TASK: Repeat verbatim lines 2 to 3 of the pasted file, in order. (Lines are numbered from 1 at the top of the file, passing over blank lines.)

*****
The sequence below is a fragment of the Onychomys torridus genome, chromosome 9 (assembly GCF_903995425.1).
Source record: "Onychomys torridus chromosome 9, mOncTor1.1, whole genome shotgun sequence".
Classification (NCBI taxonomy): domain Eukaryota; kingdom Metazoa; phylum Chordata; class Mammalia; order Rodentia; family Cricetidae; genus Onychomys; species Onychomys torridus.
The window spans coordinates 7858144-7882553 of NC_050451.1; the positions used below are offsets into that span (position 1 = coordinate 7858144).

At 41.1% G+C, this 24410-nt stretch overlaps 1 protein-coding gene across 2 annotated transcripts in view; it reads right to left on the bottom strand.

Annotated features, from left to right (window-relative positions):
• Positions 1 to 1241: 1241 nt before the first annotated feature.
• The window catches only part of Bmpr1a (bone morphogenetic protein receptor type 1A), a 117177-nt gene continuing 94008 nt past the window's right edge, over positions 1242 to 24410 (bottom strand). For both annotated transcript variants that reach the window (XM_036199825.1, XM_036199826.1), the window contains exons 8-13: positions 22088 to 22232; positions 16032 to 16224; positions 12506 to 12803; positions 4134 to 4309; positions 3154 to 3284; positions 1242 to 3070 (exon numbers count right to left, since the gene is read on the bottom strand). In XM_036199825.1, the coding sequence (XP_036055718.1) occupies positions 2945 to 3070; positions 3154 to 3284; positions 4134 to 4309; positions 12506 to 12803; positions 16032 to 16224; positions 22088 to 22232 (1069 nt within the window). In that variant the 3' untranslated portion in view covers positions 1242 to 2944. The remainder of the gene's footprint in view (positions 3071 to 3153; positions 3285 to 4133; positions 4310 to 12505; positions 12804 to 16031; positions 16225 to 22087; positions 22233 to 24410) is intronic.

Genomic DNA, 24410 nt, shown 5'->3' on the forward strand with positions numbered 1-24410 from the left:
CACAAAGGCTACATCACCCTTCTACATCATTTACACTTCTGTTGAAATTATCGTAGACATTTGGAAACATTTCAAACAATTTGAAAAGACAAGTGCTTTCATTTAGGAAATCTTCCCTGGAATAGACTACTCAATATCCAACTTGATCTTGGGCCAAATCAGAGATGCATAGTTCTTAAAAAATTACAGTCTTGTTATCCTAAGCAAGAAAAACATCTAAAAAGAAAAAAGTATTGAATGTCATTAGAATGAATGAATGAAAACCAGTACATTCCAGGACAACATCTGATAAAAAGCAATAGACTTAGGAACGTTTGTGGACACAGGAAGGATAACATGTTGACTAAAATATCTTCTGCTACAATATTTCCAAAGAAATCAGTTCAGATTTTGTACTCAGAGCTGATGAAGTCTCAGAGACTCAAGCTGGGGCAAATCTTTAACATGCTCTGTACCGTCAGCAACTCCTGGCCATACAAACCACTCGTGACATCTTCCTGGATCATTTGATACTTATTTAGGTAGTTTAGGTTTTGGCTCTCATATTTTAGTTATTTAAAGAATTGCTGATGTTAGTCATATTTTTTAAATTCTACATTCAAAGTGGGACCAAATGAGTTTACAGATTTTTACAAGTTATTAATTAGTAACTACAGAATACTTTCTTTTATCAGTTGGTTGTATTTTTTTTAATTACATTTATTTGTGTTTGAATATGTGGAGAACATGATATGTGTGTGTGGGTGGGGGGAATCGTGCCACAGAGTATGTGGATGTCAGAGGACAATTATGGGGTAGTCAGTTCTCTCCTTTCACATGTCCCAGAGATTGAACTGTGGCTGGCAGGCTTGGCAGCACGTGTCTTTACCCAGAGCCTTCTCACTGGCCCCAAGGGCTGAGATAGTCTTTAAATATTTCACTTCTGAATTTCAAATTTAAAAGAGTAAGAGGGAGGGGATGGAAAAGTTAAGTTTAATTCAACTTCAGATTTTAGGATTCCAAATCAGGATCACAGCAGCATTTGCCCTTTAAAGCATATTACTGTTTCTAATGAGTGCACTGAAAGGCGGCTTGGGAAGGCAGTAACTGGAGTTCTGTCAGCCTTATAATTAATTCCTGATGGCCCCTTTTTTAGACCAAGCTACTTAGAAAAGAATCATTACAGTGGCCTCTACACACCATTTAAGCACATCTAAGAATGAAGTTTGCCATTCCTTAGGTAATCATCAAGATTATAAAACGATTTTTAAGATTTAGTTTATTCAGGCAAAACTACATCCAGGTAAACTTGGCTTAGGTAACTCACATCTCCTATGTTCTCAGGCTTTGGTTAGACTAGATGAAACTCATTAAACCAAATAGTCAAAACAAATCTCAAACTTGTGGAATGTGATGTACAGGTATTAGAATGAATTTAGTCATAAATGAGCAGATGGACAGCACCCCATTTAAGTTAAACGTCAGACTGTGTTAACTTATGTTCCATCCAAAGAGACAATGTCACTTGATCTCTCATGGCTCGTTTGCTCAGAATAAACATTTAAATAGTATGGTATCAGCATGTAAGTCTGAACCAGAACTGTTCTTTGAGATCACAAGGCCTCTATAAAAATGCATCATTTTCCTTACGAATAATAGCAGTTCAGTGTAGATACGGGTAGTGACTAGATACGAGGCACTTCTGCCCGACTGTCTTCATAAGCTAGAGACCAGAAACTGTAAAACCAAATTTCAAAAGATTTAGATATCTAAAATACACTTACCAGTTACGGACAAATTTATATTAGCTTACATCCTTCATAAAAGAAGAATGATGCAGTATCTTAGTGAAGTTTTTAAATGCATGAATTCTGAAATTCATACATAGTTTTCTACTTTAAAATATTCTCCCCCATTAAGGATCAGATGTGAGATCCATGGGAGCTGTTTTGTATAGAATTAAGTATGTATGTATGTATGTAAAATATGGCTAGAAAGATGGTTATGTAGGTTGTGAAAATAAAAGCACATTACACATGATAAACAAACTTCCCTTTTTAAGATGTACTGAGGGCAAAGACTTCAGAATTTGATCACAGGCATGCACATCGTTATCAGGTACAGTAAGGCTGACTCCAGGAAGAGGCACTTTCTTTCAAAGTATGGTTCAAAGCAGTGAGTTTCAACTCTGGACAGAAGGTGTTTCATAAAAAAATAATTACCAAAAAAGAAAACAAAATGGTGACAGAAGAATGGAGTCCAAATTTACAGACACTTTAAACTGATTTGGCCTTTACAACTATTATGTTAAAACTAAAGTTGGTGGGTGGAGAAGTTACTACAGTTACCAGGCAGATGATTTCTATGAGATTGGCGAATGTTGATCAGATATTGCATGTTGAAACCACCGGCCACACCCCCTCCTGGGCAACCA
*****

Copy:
Source record: "Onychomys torridus chromosome 9, mOncTor1.1, whole genome shotgun sequence".
Classification (NCBI taxonomy): domain Eukaryota; kingdom Metazoa; phylum Chordata; class Mammalia; order Rodentia; family Cricetidae; genus Onychomys; species Onychomys torridus.